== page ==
Spy Agency Gives NASA Two Telescopes More Powerful Than Hubble

Future Tense
The Citizen's Guide to the Future
June 5 2012 4:22 PM

Spy Agency Gives NASA Two Telescopes More Powerful Than Hubble

Astronauts work to refurbish and upgrade the Hubble Space Telescope.
Astronauts work to refurbish and upgrade the Hubble Space Telescope.

Photo NASA via Getty Images

You’d be forgiven for never having heard of the National Reconnaissance Office, a government agency that manages U.S. spy satellites. One of 16 intelligence organizations, it stays largely in the shadows—that is, until a new technology gets perfected, an old one becomes obsolete, and suddenly NASA winds up with two cutting-edge military telescopes more powerful than the Hubble

Following a shift in its own surveillance needs—the intelligence agency is transitioning to a new type of satellite with a broader view—the NRO has given NASA a pair of machines with 100 times the Hubble’s field of vision. They are shorter, squatter, and lighter than the NASA celebri-scope, and they can fit more machinery in back. In addition, they boast a flexible secondary mirror that renders images in clearer focus. “This is going to be top-quality hardware,” an analyst (speaking anonymously, because we’re in Mission Impossible territory) told the Washington Post. “They’re not state-of-the-art spy satellites, but they are probably still state-of-the-art optics.”  

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But, as in most spy thrillers, there’s a catch. The NRO telescopes have been gutted of their instruments (cameras, sensors, spectrographs, etc); they have no support staff or office space; they lack, as the Washington Post’s Joel Achenbach writes, “a funded mission and all that entails.” Even worse, NASA is struggling under the weight of serious financial woes. Its infrared-light-collecting Webb telescope, which is currently scheduled to launch in 2018, has already vacuumed up much of the agency’s science budget. NASA Astrophysics director Paul Hertz doubts his team will get even one of the new machines off the ground before 2024.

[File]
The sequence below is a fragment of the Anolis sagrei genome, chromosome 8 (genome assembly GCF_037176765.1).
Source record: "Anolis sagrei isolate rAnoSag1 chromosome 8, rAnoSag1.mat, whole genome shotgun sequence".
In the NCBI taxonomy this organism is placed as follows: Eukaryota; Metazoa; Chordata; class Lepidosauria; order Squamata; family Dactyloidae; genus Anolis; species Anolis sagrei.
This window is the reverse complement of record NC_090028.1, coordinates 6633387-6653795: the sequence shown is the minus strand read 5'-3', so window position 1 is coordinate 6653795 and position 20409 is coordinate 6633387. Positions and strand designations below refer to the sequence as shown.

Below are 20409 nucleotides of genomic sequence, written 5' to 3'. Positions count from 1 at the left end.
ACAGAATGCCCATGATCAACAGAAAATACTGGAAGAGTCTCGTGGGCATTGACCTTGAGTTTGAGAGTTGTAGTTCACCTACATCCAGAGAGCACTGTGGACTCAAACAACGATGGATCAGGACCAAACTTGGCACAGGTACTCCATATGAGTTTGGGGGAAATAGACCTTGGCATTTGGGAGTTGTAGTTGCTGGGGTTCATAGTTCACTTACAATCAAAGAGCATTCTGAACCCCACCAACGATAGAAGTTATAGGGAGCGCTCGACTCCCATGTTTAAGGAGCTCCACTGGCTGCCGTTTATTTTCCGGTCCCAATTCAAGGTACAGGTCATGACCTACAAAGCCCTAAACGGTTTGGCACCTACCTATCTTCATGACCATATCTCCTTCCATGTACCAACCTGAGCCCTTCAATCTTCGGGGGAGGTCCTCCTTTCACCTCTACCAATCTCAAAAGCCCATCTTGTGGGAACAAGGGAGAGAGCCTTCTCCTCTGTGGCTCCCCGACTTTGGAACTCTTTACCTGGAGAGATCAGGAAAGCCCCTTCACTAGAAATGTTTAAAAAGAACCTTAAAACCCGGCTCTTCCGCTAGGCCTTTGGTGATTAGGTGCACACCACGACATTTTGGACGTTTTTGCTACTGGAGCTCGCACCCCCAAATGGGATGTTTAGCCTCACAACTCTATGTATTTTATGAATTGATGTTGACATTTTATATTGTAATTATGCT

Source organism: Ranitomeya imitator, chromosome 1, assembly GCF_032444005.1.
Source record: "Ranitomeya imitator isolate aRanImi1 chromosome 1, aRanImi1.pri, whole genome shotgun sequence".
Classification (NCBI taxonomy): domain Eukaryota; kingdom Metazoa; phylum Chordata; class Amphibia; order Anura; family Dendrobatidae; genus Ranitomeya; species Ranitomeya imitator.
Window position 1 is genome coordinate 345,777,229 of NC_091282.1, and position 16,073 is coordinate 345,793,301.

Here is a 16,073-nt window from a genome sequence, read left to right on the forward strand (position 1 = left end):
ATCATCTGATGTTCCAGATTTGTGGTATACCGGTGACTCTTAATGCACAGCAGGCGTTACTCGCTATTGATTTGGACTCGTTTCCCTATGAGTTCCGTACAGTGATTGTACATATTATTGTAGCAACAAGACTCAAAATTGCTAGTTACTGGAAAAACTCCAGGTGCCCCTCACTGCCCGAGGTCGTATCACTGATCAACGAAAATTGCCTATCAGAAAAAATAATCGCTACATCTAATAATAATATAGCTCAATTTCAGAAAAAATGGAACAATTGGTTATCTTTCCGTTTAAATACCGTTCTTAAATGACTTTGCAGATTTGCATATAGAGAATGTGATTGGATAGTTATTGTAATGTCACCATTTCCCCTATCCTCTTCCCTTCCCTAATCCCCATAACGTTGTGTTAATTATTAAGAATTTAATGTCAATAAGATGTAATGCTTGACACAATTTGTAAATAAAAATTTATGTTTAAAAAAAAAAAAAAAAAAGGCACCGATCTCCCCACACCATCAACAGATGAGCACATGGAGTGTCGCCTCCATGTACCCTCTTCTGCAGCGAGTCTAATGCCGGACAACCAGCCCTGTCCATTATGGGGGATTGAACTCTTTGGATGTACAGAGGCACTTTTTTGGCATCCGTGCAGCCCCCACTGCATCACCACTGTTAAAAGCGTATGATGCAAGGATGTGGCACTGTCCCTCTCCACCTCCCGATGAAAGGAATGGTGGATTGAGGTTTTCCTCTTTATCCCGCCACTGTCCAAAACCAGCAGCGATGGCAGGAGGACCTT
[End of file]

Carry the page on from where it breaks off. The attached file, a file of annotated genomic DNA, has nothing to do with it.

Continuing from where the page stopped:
Still, each fine-tuned piece of military hardware is likely to save NASA at least $250 million in building costs down the road. And the donations soften the blow of the Hubble’s impending watery downfall. (Over the next few years, the famous telescope will wear out, slip back into the Earth’s atmosphere, and plunge into the Pacific Ocean.)

Originally designed to shed light on human affairs, the twin spy satellites—if launched—will likely be used to study dark energy, a mysterious force that may have a hand in the universe’s expansion.   

Future Tense is a partnership of SlateNew America, and Arizona State University.

Katy Waldman is a Slate staff writer. 

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